The conclusion was unanimous - that they will not - because those countries that have recognized Kosovo insist that it is “a unique case” - although some commentators have noted that this is in fact a policy of double standards and “boomerangs that come back”.

A unilateral declaration of independence of Catalonia is contrary to the provisions of the European Union and the European Commission has made it clear that the secession of Catalonia would mean that the new state would have to apply to be admitted to the EU, which requires a unanimous approval of all member states - and therefore the government in Madrid.

Spanish Prime Minister Mariano Rajoy has recently requested that in that case, the European Commission must enforce a fundamental article of the founding act of the EU, the Lisbon Treaty, which prohibits unilateral secessions of regions of full-fledged EU member-states.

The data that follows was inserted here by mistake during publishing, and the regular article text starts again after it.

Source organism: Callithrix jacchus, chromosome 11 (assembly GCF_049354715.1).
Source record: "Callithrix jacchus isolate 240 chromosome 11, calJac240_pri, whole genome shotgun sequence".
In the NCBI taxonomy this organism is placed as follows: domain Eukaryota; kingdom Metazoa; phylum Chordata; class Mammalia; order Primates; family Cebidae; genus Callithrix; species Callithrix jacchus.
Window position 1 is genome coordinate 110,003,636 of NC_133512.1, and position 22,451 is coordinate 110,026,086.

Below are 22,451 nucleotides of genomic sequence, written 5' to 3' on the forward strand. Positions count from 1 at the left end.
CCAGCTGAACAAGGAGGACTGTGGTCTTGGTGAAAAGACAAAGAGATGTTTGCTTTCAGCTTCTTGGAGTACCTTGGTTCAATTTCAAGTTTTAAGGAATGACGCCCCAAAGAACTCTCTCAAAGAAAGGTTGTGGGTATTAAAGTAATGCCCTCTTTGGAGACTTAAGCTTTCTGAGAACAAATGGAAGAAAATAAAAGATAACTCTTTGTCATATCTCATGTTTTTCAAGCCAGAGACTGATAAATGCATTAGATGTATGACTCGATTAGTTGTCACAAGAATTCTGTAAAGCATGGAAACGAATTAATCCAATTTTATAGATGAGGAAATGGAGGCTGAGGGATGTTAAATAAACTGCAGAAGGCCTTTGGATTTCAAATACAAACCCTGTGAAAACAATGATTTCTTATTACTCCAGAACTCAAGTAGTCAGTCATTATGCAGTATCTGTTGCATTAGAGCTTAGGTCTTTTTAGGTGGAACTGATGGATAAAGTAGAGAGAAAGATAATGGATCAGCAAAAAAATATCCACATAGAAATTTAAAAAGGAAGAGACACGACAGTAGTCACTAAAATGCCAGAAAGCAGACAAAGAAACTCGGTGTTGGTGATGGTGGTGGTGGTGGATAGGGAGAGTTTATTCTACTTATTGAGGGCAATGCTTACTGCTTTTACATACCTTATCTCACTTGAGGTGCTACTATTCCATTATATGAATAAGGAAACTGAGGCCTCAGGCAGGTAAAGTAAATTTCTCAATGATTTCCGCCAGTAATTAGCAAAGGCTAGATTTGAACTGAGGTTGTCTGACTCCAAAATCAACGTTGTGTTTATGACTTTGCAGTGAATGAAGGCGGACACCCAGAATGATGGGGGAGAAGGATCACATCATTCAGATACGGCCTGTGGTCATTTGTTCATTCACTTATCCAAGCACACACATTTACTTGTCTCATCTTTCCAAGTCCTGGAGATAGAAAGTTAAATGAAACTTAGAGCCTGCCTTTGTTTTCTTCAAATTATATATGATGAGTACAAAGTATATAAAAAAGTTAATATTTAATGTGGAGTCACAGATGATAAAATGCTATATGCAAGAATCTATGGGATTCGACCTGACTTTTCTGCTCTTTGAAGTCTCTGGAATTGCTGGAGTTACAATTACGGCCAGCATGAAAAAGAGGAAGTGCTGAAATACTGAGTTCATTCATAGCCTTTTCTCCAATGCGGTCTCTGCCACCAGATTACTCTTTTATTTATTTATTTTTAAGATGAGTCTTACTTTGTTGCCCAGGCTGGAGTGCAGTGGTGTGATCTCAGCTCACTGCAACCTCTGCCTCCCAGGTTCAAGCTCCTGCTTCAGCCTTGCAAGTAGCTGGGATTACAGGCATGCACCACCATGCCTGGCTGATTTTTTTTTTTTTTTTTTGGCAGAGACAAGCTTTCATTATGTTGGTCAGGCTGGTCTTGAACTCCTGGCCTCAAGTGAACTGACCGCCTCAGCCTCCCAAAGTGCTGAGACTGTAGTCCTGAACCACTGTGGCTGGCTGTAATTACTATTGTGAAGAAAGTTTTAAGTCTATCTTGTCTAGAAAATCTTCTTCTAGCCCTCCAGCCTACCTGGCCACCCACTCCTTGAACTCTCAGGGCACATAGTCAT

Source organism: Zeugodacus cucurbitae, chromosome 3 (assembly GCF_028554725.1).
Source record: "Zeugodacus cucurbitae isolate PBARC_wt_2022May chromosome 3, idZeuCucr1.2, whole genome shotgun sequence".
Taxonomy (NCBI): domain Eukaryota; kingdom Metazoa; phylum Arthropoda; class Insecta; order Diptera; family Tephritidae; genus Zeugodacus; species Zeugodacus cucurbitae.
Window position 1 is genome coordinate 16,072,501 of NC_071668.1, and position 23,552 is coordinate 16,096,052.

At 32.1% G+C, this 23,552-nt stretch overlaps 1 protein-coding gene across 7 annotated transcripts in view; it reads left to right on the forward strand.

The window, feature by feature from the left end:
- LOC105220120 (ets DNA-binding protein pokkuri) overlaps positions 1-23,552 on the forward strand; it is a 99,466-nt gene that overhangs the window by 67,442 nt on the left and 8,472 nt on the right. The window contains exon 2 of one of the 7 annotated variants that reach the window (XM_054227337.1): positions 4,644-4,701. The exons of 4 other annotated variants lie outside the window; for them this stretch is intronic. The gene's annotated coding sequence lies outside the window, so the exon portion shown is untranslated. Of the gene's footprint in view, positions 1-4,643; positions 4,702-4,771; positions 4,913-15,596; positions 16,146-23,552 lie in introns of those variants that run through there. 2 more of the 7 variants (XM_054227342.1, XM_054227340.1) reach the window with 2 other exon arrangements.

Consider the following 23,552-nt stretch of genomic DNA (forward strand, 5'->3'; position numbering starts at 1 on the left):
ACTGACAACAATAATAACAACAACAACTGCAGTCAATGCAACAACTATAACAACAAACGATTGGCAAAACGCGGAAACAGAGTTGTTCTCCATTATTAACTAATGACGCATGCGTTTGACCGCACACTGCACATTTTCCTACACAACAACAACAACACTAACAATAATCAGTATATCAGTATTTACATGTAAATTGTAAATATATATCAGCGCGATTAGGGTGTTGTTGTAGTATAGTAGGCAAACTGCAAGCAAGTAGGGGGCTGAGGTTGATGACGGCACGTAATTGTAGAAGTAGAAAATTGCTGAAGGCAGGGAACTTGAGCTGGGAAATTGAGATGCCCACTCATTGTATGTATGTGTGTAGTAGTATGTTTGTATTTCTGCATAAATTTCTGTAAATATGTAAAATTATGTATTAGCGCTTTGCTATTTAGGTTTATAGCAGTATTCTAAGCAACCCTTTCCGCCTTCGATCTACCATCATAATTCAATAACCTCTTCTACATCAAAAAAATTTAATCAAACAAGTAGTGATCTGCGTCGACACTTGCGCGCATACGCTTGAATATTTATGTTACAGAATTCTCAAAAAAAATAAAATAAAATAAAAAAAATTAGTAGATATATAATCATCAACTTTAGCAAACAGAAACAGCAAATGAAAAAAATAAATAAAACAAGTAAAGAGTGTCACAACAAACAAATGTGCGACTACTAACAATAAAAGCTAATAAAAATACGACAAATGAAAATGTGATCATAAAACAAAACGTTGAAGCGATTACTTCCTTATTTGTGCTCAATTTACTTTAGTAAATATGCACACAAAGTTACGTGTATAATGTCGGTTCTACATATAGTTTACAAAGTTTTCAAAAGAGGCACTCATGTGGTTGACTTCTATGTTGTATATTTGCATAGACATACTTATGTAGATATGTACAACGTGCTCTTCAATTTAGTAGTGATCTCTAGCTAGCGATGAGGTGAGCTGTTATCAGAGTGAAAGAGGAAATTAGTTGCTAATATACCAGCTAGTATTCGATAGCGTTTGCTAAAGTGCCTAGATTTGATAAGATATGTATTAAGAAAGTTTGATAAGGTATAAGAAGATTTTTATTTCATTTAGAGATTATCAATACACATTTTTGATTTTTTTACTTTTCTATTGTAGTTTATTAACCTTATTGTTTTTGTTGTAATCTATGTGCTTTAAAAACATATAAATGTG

The political leader and president of the Catalan government, Arthur Mas, however, said that the referendum question would be, “Do you wish for Catalonia to become a new state of the European Union?”. According to him, this means that Catalonia would not be leaving the EU, but only separating from Spain to became a new state in the organization.

Some commentators suggest that the examples of Catalonia, Scotland, and Flanders could further encourage the always powerful, party violent Basque separatism in Spain, but also similar tendencies in other regions in the EU, such as South Tyrol-Alto Adige in Italy, Corsica in France, and a part of Romania where ethnic Hungarians are a majority.